BYU Alternative Commencement Speech

Complete audio of the entire BYU Alternative Commencement is here.

The most sobering commentary of last night was from the students whose parents had chastened, berated, and even outright abandoned them over their involvement in this event. For a community that prides itself on family values, I was ashamed of what these young men and women have had to go through to speak their conscience. If my children were ever doing a similar event and I disagreed with their politics, I would still be by their sides, cheering them on. I can expect a random knucklehead passing by to lob a thoughtless comment at these individuals, but if you are a parent who abandoned your own child over this, I find it utterly disgraceful. You should be so lucky to have sons and daughters as bright and committed as these.

The text of my speech follows.

Blessed are the meek, for they shall inherit the Earth.

Blessed are the merciful, for they shall obtain mercy.

Blessed are the peacemakers, for they shall be called the children of God.

“Not exactly Donald Rumsfeld or Dick Cheney stuff.” – I stole that line from Kurt Vonnegut. I miss Kurt Vonnegut.

My family’s history is rooted in the great conflicts of the 20th century. I am fortunate that these conflicts did not prevent my family from having a history.

My grandfather signed up for World War I and was selected for sniper duty. No doubt due to the amount of time spent sniping deer in the hills of Bountiful, Utah. His entire regiment was called up to be shipped out to France but my grandfather fell ill with the flu. Because the scarlet fever was ravaging America and depleting troops that shipped out with the infection, his commanding officers decided he would stay on base in California until he was well. This short illness saved his life. Nearly all of his regiment was wiped out in France. Snipers primary amongst them.

My mother was ten years old when the Germans overran Denmark in a day. She would vividly recount to me as a child how the Nazi commanders rode horses into the gymnasium of her elementary school in a show of force only to have them defecate on the floorboards. She, like many of her generation in Europe, held a deep seated distrust of anything German for the rest of her life.

My father was 16 when he wanted to join the Navy to fight the Japanese menace in World War II. He pleaded with my grandmother to sign the permission documents. She ended up signing these documents through her tears. At 16 he must have felt immortal because he requested submarine duty, one of the most dangerous jobs in the Navy. Yet my father, who has had 20/20 vision for most of his life, failed the eye exam. He told me that the hand of God must have been on his shoulder at the time. I think he was wrong, for it most definitely was in front of his eyes. Much to the dismay of an eager, immortal 16-year-old, he was placed on a supply ship in the Pacific that never saw any action for the duration of the war.

Throughout most of my childhood, an atomic mushroom cloud floated over my head. The Russians had their finger on the button and Hollywood did a good job of painting the inevitable outcome to me on a regular basis. I caught the tail-end of the ridiculous “duck and cover” and bomb shelter campaigns while I was in kindergarten.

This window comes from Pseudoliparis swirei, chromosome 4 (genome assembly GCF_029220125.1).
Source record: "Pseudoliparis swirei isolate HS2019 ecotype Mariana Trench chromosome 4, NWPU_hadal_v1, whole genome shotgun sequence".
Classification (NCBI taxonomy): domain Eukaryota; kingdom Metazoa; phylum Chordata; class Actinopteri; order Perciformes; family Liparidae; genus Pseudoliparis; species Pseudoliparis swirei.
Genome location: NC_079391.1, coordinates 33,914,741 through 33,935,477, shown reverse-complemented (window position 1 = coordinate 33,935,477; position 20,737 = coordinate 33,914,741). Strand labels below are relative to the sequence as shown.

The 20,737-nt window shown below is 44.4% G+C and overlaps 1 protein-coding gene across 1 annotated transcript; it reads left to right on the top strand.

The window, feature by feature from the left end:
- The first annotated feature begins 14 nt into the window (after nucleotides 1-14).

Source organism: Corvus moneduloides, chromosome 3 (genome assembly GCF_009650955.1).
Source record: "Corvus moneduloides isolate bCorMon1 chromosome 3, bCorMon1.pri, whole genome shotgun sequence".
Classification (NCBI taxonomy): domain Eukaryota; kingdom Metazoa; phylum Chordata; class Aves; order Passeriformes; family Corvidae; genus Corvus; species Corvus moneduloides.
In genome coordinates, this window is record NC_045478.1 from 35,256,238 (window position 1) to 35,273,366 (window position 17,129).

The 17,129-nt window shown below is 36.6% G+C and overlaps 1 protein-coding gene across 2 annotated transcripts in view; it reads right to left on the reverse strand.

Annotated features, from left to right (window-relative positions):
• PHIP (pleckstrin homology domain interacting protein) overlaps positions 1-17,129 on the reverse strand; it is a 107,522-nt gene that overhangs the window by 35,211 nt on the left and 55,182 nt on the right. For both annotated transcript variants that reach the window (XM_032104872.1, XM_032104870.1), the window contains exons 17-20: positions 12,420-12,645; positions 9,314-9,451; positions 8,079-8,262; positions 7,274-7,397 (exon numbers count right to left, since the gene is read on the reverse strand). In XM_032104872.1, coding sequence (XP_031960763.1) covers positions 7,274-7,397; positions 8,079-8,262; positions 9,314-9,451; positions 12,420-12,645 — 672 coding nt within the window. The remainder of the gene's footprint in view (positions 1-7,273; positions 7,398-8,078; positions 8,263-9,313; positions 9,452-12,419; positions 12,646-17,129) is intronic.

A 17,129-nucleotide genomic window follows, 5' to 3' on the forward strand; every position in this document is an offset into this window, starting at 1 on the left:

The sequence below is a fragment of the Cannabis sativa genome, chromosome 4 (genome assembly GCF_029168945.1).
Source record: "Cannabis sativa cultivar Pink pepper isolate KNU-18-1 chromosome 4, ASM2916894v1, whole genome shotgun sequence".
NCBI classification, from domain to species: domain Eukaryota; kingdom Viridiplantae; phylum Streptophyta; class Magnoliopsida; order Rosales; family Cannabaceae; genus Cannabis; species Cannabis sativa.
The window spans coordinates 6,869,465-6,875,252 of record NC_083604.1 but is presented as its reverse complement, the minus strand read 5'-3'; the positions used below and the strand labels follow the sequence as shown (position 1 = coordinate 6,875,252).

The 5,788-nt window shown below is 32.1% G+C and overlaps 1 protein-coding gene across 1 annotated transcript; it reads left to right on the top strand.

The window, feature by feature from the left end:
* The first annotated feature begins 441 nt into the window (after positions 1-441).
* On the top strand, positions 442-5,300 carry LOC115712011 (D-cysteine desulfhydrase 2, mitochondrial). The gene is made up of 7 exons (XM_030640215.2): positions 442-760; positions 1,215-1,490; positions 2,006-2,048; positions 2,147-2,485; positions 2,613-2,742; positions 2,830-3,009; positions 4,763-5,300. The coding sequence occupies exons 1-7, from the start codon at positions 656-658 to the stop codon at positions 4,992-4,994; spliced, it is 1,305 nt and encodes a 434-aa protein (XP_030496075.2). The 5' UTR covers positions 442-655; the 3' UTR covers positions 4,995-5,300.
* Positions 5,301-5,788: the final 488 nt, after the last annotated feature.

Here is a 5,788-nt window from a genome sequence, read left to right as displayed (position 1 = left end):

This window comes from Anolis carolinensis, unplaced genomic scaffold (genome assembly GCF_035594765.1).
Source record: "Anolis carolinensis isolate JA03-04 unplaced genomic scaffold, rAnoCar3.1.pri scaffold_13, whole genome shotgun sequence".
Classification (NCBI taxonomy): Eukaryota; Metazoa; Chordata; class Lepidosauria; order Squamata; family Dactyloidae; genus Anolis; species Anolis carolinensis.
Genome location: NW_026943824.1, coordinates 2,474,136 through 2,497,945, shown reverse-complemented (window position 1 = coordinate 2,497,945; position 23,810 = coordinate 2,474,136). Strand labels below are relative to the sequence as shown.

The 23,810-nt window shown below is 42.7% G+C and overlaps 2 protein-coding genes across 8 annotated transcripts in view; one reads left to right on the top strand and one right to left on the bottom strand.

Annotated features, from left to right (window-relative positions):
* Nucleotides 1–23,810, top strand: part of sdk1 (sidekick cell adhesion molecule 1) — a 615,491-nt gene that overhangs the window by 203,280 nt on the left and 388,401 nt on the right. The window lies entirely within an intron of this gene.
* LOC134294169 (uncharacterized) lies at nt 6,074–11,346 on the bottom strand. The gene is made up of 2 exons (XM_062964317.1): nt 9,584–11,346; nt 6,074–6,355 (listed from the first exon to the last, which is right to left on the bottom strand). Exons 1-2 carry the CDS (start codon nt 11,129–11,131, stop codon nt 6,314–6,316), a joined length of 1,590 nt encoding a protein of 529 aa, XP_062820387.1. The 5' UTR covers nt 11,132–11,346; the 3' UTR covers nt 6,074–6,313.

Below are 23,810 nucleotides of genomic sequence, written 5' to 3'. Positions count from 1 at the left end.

Although I believe these conflicts have little in common with the war we find ourselves in today, one thing remains the same. My grandfather and my parents were told by their governments that the people we were fighting were savage, inhumane animals who cared less for their own children than they cared for world domination. The enemy were not individuals but hive-minded automatons who would fight to the very last man.

Then some wonderful things happened to my family. My older brother was called on a mission to Japan. I struck up a lifelong friendship with a fellow computer geek in Germany. The cold war ended, the Soviet Union collapsed, and now I count many former unknown enemies as my greatest friends.

My brother eventually married a woman from Japan whom he met while studying at BYU. Her father witnessed the Hiroshima atomic bomb blast and lost a sister who was vaporized because she was standing on the train platform unlike his other sister who was standing below it. I had the good fortune to visit the Shimamoto family in Hiroshima and to be taken to the peace memorial that has been constructed on ground zero. Visit this hallowed ground at least once in your lifetime. It is the most profound, moving sight I have ever seen. It changed me forever and convinced me to run for political office. I have no doubt that a day at this memorial can motivate even the hardest heart to work for the abolition of nuclear weapons and for global peace.

Peace between the United States and Japan, Germany, and even former Soviet Union countries seems to be a natural fit now. It is incomprehensible that we would ever find reason to declare war on these former enemies, for we have trade, communication, and most importantly an understanding of people who were once as alien as another planet.

I lament when I read Plato stating, “Only the dead have seen the end of war.” Will Plato be interminably right until mankind blows out the candle of its existence? I have but one hope. That if Plato had foreseen the Internet, he wouldn’t have been so pessimistic. Communication and trade are the foundations of the Internet, but more importantly, communication and understanding are the foundations of peace.